The compounds have been detected in refined edible oils and edible fats as well as in foods manufactured from these oils and fats, such as margarine, bakery and pastry products, deep-fried products and various snack products as well as infant formula and follow-up formula.

The most recent collection of concentration data in foods can be found in the 2016 report of EFSA. This report documents a total of 7,175 analycal data sets on the occurrence of these process contaminants in foods from a total of 23 EU member states (collected between 2009 and 2015). In order to improve the data basis for exposure estimates for Germany, the BfR has initiated a project for the measurement of concentrations of fatty acid esters of 3-MCPD, 2-MCPD and glycidol in foods.

Do the detected concentrations of 3-MCPD fatty acid esters pose an increased health risk for consumers and in particular for infants?

The mean exposure estimate to 3-MCPD and its fatty acid esters drawn up by EFSA on the basis of the analytical data was above the TDI of 0.8 μg/kg body weight and day among the younger groups of the population (children above one year old and below the age of ten). Particularly high exposure values were calculated for infants who were exclusively given industrially produced infant formula. These values averaged 2.4 µg/kg body weight and day. This is more than three times the TDI and presents a health risk in the view of EFSA. There is therefore a continuing need to take steps to minimise the concentrations in these products.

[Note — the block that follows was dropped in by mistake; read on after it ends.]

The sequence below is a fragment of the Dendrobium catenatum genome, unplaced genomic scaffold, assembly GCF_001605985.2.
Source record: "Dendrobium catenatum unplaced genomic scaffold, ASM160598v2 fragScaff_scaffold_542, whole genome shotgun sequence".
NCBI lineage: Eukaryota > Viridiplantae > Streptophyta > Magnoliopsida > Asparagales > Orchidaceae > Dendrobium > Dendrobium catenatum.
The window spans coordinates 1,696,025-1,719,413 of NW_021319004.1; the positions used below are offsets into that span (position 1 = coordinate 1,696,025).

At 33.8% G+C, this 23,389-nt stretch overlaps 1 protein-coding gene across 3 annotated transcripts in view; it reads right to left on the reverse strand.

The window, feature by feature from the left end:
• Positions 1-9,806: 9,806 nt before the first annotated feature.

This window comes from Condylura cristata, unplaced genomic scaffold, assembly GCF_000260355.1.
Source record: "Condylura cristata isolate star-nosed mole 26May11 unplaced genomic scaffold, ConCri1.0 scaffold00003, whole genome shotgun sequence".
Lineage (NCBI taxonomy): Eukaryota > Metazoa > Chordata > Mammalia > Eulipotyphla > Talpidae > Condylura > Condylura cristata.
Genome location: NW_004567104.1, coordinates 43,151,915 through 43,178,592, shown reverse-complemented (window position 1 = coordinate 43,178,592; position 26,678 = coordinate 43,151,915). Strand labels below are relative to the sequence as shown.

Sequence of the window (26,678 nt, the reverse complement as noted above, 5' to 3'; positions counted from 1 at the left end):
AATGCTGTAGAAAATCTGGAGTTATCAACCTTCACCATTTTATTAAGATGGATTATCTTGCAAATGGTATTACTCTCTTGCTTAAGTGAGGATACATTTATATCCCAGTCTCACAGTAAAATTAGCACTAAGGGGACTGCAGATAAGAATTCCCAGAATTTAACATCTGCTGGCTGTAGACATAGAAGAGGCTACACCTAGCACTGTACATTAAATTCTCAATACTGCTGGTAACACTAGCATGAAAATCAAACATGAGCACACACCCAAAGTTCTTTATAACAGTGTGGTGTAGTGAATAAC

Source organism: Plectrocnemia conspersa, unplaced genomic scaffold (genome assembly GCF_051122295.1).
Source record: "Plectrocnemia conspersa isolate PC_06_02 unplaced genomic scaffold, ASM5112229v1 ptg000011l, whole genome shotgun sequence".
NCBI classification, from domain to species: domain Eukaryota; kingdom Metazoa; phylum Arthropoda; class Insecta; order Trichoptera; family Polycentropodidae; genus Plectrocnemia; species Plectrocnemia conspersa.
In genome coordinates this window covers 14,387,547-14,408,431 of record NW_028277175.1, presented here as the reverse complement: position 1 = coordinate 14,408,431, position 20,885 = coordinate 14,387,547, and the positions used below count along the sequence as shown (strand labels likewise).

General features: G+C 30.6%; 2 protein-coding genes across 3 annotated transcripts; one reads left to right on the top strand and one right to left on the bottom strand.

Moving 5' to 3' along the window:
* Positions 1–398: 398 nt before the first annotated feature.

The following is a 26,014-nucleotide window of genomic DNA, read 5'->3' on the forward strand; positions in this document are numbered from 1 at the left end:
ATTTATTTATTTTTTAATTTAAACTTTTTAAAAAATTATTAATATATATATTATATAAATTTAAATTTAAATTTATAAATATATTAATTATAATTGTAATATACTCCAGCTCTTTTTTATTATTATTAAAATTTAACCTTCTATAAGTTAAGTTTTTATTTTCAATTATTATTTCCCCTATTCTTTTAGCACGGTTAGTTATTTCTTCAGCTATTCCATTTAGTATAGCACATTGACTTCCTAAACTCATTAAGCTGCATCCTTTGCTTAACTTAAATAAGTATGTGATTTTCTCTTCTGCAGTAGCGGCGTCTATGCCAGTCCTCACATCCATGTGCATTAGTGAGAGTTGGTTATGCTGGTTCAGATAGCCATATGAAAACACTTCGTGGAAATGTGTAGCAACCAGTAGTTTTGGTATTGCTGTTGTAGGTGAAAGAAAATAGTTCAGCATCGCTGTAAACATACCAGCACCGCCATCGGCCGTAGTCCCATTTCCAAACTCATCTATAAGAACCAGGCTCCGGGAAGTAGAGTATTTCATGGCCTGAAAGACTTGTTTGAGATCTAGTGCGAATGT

What health risk is associated with the detected concentrations of glycidyl fatty acid esters?

EFSA comes to the conclusion that above all younger population groups, in particular infants who are not breastfed but exclusively given industrially produced infant formula, can ingest glycidol in amounts that are harmful to health. There is therefore a need for action with regard to the minimisation of concentrations in accordance with the ALARA principle (as low as reasonably achievable).